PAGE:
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Name F100
Manufacturer FOKKER
Body Narrow
Wing Fixed Wing
WTC Medium
Type code L2J
Engine Jet
Engine count Multi
Mass group 4

Manufacturered as:





Short to medium range airliner. In service since 1988. FOKKERs largest jet aircraft. 100 seat based on stretched development of F28 Fellowship, simultaneously with development of the turboprop F50. The FOKKER 100 was offered in a number of versions. Production ceased in 1997.

Technical Data

Wing span 28.1 m92.192 ft <br />
Length 35.5 m116.47 ft <br />
Height 8.5 m27.887 ft <br />
Powerplant 2 x 44 kN RR RB.183 Mk 555-15P or

2 x 61.2 kN RR Tay Mk 620-15 or 2 x 67.6 kN RR Tay Mk 650-15 turbofans.

Engine model Rolls-Royce RB.183 Tay

Performance Data

Take-Off Initial Climb
(to 5000 ft)
Initial Climb
(to FL150)
Initial Climb
(to FL240)
MACH Climb Cruise Initial Descent
(to FL240)
(to FL100)
Descent (FL100
& below)
V2 (IAS) kts IAS kts IAS kts IAS kts MACH TAS 414 kts MACH IAS kts IAS kts Vapp (IAS) kts
Distance 1825 m ROC ft/min ROC ft/min ROC ft/min ROC ft/min MACH 0.72 ROD ft/min ROD ft/min MCS kts Distance 1350 m
MTOW 4300043,000 kg <br />43 tonnes <br /> kg Ceiling FL350 ROD ft/min APC C
WTC M Range 13201,320 nm <br />2,444,640 m <br />2,444.64 km <br />8,020,472.447 ft <br /> NM

Accidents & Serious Incidents involving F100

  • B737 / F100, vicinity Geneva Switzerland, 2006 (On 29 December 2006, Geneva ATC saw the potential for runway 23 conflict between a departing 737 and an inbound F100 and instructed them to respectively reject take off and go around respectively. Although still at a relatively slow speed, the 737 continued its take off and subsequently lost separation in night IMC against the F100. The Investigation noted that take off clearance for the 737 had been delayed by a slow post-landing runway clearance by a business jet and that the 737 had not begun take off after clearance to do so until instructed to do so immediately.)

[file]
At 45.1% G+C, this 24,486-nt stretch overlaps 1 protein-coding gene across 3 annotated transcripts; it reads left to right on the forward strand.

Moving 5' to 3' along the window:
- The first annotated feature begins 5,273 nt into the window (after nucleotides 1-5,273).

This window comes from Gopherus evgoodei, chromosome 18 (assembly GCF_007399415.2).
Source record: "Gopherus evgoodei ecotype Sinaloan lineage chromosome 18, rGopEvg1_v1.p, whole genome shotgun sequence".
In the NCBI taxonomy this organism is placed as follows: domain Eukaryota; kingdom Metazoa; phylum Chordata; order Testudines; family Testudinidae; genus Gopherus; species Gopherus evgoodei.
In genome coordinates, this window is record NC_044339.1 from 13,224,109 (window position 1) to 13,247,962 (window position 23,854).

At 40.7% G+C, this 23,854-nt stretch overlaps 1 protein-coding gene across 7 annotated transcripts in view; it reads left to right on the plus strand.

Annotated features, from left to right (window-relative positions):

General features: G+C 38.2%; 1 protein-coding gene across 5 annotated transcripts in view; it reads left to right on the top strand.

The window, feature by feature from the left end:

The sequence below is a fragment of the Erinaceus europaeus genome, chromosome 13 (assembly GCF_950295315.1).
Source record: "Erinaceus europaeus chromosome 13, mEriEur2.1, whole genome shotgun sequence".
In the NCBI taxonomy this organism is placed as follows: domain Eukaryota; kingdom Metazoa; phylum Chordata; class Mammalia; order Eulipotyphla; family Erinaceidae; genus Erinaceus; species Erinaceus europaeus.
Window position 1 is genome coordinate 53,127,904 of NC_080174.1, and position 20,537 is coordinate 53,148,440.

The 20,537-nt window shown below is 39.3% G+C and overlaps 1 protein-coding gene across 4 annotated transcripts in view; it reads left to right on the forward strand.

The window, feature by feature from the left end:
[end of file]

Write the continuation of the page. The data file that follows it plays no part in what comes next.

• B738 / F100, Geneva Switzerland, 2014 (On 31 March 2014, a Geneva TWR controller believed it was possible to clear a light aircraft for an intersection take off ahead of a Fokker 100 already lining up on the same runway at full length and gave that clearance with a Boeing 737-800 6nm from touchdown on the same runway. Concluding that intervention was not necessary despite the activation of loss of separation alerts, the controller allowed the 737 to continue, issuing a landing clearance whilst the F100 was still on the runway. Sixteen seconds later, the 737 touched down three seconds after the F100 had become airborne.)
  • F100 / EC45, vicinity Bern Switzerland, 2012 (On 24 May 2012, a Fokker 100 descending visual downwind to land at Berne and an EC145 helicopter transiting the Bern CTR (Class 'D' airspace) VFR came within 0.7 nm horizontally and 75 ft vertically despite early traffic advice having been given to both aircraft. The Investigation attributed the conflict to the failure of the F100 crew to follow either their initial TCAS RA or a subsequent revised one and noted that although STCA was installed at Berne it had been disabled "many years before".)
  • F100, Nuremburg Germany, 2015 (On 20 January 2015, The APU of a Fokker 100 being routinely de-iced prior to departing Nuremburg oversped as a result of the ignition of ingested de-icing fluid in the APU. This led to its explosive uncontained failure as the result of which ejected debris entered the aft cabin and smoke occurred. No occupants were injured and all were promptly disembarked. The Investigation found that the de-icing contractor involved had not followed manufacturer-issued aircraft-specific de-icing procedures and in the continued absence of any applicable safety regulatory oversight of ground de-icing activity, corresponding Safety Recommendations were made.)
  • F100, Southampton UK, 1998 (On 24 November 1998, a KLM uk Fokker 100 overran runway 20 at Southampton after a late and fast daylight touchdown in rain was followed by poor braking. The Investigation found that the assessment of the runway as ‘wet’ passed by ATC prior the incident was correct but that sudden heavy rain shortly before the aircraft landed had caused a rapid deterioration to somewhere between ‘Wet’ and ‘Flooded’. Slow drainage of water from the runway was subsequently identified and the runway was grooved.)
  • F100, vicinity La Guardia NY USA, 2003 (On 4 September 2003, an American Airlines Fokker F100 hit five Canada Geese, just after becoming airborne from New York La Guardia airport, with resultant failure of the No 2 engine and substantial airframe damage. The aircraft carried out an uneventful diversion to New York JFK.)